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Friday, September 17, 2021

Maritime Logistics Professional

September 7, 2021

Exploring All Too Real Maritime Risks

© Shenzen Photo Lab / Adobe Stock

© Shenzen Photo Lab / Adobe Stock

The 11th Annual Maritime Risk Symposium: A Virtual Event Exploring All Too Real Risks

The past year has been as impactful for the world’s maritime transportation xystem as it has been for the rest of society. From the Suez Canal to the Arctic and beyond, human, technology and environmental events disrupted maritime activity. And the pandemic highlighted supply chain vulnerabilities in many ways, from mariners quarantined aboard vessels to port congestion due to COVID-driven surges in e-commerce. Another impact: the 11th Annual Maritime Risk Symposium, scheduled for November 1-5, will be a virtual event.

The U.S. Coast Guard's Maritime Risk Symposium (MRS) is for many a "must do" event in November. This year's addition of the Arctic track helps put a sharp focus on the challenges and opportunities to leverage in advancing U.S. national interests in a region which, at its core, is maritime. Please join us virtually at MRS21 in learning more about this fascinating region and the opportunities that exist there.

The internationally recognized Maritime Risk Symposium will be hosted by the University of Houston’s College of Technology, which will stream the event. Last year’s MRS, hosted by the Critical Infrastructure Resilience Institute at the University of Illinois, was also held virtually, and was a great success with over 500 attendees despite the challenges at the time.

The 11th Maritime Risk Symposium will bring together executives, leaders and researchers from government agencies and maritime industries to examine emerging risks, challenges, research and technology in the maritime sector. The distinguished keynote and plenary speakers reflect the symposium’s superb reputation as a forum for insightful discussion and analysis.

Keynote and plenary speakers

  • •Lucinda Lessley, acting administrator, U.S. Maritime Administration
  • •Rear Adm. Michael Ryan, commander, Cyber Command, U.S. Coast Guard
  • •Rear Adm. Lars Saunes, Royal Norwegian Navy, retired
  • •Rear Adm. Richard Timme, commander, District 8, U.S. Coast Guard

Additional speakers and session chairs hail from around the world, and represent the very best of their professions, from law and cyber to biofuels and robotics. The diversity of topics and speakers will allow exploration of topics from every perspective.

This year’s MRS is organized around six tracks, each representing a distinct field of maritime activity and chaired by leaders in their fields. The formal track concentrations are:

  • •Decarbonization and Transition to Green Technologies track chaired by Dr. John Hummel, Argonne National Laboratory
  • •Autonomous Vessels and Systems track chaired by Rear Adm. John Crowley, retired from U.S. Coast Guard
  • •Maritime Cybersecurity track chaired by Professor Scott Blough, Tiffin University
  • •Security and Resilience of Maritime Supply Chain track chaired by Mark Dupont, National Maritime Law Enforcement Academy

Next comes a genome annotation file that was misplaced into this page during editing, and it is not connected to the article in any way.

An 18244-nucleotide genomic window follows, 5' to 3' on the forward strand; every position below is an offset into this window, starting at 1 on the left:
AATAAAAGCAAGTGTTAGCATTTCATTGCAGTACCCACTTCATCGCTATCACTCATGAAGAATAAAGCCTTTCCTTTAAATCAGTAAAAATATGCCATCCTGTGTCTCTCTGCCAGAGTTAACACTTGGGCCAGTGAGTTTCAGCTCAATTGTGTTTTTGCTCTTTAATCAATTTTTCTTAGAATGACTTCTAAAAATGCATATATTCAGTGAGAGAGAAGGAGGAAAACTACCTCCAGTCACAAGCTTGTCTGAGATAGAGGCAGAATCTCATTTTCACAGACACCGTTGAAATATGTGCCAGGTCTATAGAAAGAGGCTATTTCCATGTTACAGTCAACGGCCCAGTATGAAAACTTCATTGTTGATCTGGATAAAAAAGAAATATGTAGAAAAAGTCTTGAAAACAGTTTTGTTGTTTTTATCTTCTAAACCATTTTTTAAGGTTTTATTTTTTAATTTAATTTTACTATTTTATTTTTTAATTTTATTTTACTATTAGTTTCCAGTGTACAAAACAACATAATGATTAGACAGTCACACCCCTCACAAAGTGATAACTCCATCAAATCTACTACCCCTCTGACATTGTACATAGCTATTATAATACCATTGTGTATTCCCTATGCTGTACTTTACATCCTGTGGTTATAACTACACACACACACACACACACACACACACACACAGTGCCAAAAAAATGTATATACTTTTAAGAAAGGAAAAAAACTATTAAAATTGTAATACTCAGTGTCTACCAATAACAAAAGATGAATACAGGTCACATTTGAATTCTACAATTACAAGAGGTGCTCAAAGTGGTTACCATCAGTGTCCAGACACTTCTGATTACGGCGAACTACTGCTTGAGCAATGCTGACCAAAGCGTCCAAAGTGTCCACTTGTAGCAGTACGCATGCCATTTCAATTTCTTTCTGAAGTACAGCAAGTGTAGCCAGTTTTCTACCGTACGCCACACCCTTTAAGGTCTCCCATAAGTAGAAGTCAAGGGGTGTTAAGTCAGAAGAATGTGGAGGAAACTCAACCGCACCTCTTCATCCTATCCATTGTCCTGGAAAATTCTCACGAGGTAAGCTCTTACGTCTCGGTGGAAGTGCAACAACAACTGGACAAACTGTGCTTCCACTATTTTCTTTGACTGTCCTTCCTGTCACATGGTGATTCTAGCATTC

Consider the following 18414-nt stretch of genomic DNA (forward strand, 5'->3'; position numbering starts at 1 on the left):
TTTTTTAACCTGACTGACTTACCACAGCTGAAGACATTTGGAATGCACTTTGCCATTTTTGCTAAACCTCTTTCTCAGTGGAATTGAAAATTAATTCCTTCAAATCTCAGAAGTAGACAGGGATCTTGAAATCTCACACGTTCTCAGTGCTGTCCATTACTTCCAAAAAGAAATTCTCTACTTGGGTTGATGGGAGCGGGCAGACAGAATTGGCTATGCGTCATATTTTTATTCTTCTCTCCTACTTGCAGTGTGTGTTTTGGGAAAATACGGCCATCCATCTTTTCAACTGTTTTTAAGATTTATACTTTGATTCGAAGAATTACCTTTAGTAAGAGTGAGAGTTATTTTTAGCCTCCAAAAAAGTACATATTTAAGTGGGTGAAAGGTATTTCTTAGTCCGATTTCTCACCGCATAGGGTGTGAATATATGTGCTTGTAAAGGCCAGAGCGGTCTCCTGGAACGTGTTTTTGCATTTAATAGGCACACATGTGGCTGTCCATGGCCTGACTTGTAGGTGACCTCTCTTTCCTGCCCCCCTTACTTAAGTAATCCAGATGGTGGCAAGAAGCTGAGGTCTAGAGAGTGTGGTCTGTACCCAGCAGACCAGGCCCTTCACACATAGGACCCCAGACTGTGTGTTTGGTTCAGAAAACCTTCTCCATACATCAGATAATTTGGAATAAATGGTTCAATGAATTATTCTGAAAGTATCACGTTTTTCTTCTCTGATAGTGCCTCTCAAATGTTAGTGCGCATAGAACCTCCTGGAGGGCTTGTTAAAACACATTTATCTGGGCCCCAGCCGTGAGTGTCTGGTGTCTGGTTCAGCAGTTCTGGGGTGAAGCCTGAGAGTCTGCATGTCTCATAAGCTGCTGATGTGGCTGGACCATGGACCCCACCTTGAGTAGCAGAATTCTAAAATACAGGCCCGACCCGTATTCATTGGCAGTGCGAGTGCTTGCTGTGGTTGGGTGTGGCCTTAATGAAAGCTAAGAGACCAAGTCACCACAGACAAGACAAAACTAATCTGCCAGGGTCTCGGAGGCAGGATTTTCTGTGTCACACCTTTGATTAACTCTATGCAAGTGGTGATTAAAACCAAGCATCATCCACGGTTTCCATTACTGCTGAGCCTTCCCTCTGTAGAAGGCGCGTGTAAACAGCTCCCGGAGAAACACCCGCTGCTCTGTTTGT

• •Arctic Maritime track chaired by Maj. Gen. Randy “Church” Key, retired from U.S. Air Force and former executive director, Arctic Domain Awareness Center University of Alaska - Anchorage
  • •The Human Element track chaired by Dr. Henry Willis, RAND Corporation

While the MRS has always highlighted cutting-edge technology, the inclusion of the Human Element reflects a commitment to the actual human beings who serve on vessels, in ports and supporting aspects of the industry. Willis, who is director of RAND’s Homeland Security Operational Analysis Center Strategy, Policy and Operations Program and is the think tank’s senior policy researcher, stated that “MRS has consistently brought together thought leaders in maritime transportation from across the USCG, industry and research communities. This is why I look forward to the event every year and I’m impressed by this year’s program.”

An increasingly popular event is the Student Research Poster Competition. This is an opportunity for high school, undergraduate and graduate-level students to contribute to the field of maritime risk, gain professional recognition and build a network of like-minded students, colleagues and mentors. Our virtual format actually facilitates student participation since many students could not afford to attend in person. Last year’s MRS hosted 42 different student submissions and even more are expected this year.

As the students provide enthusiasm and innovation, the more “seasoned” at MRS have a chance to foster that energy through the Senior Mentor Breakfast. In this event, students from the mentors to discuss issues in the maritime industry, receive career advice, and challenge the so-called experts.

The maritime industry is global by design, yet as vital on the local level as it is internationally. As the past year has shown, it is more important than ever to study the threats, vulnerabilities and consequences associated with maritime activity. From this understanding we can mitigate risk and find new opportunities to promote a safe, secure and sustainable maritime industry.

Additional online registration information, for the virtual event is being developed and can be found at www.MaritimeRiskSymposium.org.


The Authors
Dr. Joe DiRenzo is the Director of Research Partnerships at the United States Coast Guard Research and Development Center. DiRenzo is the MRS2021 Co-Chair. A Naval Academy graduate he teaches for American University and Northcentral University.

Kevin Clement is the Executive Director of Strategic Partnerships at the University of Houston’s College of Technology. Clement is a West Point graduate and a retired Army Lieutenant Colonel.